Asking yourself these questions, along with others designed to get to the root of the issue, will help you better understand the downsides of your approach. Perhaps there was additional context that would have been helpful to know when making a decision, or maybe there was a design pattern you weren’t aware of that was a better fit for the problem. Whatever the case may be, it’s important you understand why you’re receiving the feedback in the first place. This self-awareness alone will show that you are mature enough to handle criticism in the first place.

Learn from Others

Receiving unexpected feedback may hurt your confidence, but don’t lose sight of the bigger picture. This is your opportunity to grow as an engineer. Once you’ve accepted that you can be better, the hard part is over. Then, it’s time to figure out what you can do to improve. These small changes compound over time and can help you become a better engineer quicker than you think.

There’s a lesson to learn every time you receive constructive feedback, so don’t squander an opportunity to improve yourself. If you choose to ignore the feedback, you could be missing opportunities to grow as an engineer, especially if it comes from people with more seniority than you. They may have years’ worth of experience that they’re trying to pass on to you. Perhaps they made a mistake when they were younger, and they don’t want to see you repeat those same mistakes. Or maybe they’ve noticed something that you could be doing better that helped them earlier in their career. Whatever the reason, don’t take advice from your senior coworkers for granted. They’ve been in your shoes. They’re trying to help you avoid the same mistakes they once made themselves.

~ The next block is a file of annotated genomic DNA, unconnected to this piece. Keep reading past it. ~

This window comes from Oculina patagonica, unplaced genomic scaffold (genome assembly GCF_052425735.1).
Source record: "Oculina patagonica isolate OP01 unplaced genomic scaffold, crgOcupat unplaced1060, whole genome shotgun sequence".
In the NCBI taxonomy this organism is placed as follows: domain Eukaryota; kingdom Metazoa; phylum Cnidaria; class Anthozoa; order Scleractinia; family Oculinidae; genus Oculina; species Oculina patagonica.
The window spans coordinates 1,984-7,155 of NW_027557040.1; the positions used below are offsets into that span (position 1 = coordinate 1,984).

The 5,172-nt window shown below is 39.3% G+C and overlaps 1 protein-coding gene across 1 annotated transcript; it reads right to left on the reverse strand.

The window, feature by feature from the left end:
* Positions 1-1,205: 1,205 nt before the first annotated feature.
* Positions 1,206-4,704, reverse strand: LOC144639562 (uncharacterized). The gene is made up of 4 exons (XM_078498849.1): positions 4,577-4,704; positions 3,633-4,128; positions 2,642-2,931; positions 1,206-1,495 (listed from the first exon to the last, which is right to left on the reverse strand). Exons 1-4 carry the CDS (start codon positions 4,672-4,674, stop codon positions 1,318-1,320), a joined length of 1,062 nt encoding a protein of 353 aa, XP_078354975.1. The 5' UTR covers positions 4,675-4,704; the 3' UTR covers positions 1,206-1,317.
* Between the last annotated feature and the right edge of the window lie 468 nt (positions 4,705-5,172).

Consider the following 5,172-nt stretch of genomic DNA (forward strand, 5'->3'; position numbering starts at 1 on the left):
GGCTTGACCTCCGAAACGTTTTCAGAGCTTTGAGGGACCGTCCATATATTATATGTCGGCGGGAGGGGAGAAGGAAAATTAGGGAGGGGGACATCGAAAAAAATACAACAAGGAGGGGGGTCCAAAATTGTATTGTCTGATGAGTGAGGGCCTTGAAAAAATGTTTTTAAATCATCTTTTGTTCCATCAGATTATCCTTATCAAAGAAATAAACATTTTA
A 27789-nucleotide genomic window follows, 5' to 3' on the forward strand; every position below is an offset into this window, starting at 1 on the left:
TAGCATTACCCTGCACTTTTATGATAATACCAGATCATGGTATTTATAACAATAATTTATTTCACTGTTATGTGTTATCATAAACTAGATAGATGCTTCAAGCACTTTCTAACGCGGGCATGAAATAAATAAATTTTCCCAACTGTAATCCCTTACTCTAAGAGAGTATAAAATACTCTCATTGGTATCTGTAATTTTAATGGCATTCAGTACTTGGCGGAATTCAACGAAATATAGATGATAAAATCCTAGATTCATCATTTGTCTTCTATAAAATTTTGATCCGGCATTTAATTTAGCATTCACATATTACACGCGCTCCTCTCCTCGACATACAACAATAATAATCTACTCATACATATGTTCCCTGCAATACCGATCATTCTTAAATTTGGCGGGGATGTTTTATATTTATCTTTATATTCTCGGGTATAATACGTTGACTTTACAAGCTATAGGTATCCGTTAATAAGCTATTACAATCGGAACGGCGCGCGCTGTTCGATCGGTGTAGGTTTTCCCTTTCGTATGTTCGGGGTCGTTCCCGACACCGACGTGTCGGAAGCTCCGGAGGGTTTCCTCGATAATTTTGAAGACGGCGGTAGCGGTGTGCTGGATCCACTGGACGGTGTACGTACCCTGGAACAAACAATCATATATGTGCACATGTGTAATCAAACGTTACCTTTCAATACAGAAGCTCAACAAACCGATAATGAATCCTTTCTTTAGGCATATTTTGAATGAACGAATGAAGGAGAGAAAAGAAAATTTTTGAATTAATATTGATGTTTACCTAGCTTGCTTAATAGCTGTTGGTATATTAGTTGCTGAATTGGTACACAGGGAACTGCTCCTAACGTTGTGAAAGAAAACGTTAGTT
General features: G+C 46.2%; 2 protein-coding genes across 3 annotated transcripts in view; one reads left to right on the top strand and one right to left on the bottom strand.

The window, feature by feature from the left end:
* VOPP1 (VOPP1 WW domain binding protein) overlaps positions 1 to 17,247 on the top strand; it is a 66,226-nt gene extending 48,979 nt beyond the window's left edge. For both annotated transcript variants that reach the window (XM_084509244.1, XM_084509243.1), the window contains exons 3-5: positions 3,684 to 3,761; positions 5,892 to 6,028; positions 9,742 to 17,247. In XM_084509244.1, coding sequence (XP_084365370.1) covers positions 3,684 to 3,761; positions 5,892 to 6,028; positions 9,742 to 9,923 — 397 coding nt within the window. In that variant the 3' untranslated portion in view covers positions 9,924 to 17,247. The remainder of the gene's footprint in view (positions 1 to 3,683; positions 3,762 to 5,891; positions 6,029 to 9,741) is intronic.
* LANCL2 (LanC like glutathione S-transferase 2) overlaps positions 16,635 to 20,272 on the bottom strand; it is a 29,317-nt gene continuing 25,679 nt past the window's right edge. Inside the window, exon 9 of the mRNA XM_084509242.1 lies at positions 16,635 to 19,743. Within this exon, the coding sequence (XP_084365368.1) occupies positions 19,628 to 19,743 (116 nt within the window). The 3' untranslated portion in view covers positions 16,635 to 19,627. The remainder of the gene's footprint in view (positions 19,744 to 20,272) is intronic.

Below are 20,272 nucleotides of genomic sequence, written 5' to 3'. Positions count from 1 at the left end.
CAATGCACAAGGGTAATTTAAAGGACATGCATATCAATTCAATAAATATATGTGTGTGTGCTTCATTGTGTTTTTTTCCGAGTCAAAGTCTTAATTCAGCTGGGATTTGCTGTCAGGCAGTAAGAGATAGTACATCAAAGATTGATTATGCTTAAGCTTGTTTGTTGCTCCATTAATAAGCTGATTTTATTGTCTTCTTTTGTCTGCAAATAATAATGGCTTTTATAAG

Track Your Accomplishments

As developers, we have to maintain incredibly complex mental models about how codebases work, and those models change continuously as new code is written, merged, and deployed to production. Over time it becomes harder and harder to recall what you worked on. When you think back on what you’ve built over the last few months, it may be difficult to remember everything you worked on. Days, weeks, and months go by, and you may not feel like you’ve accomplished a whole lot, which sometimes leads to impostor feelings. In reality, you complete a lot more work than you probably realize. The hard part is remembering everything you’ve done.

A simple but effective way to curb those impostor feelings is to keep a log of what you’ve worked on each week. Keeping track of what you’ve accomplished has a number of benefits:

  • If you’re ever feeling like an impostor, it helps to look back at all the features you’ve built, bugs you fixed, and your major accomplishments throughout your career.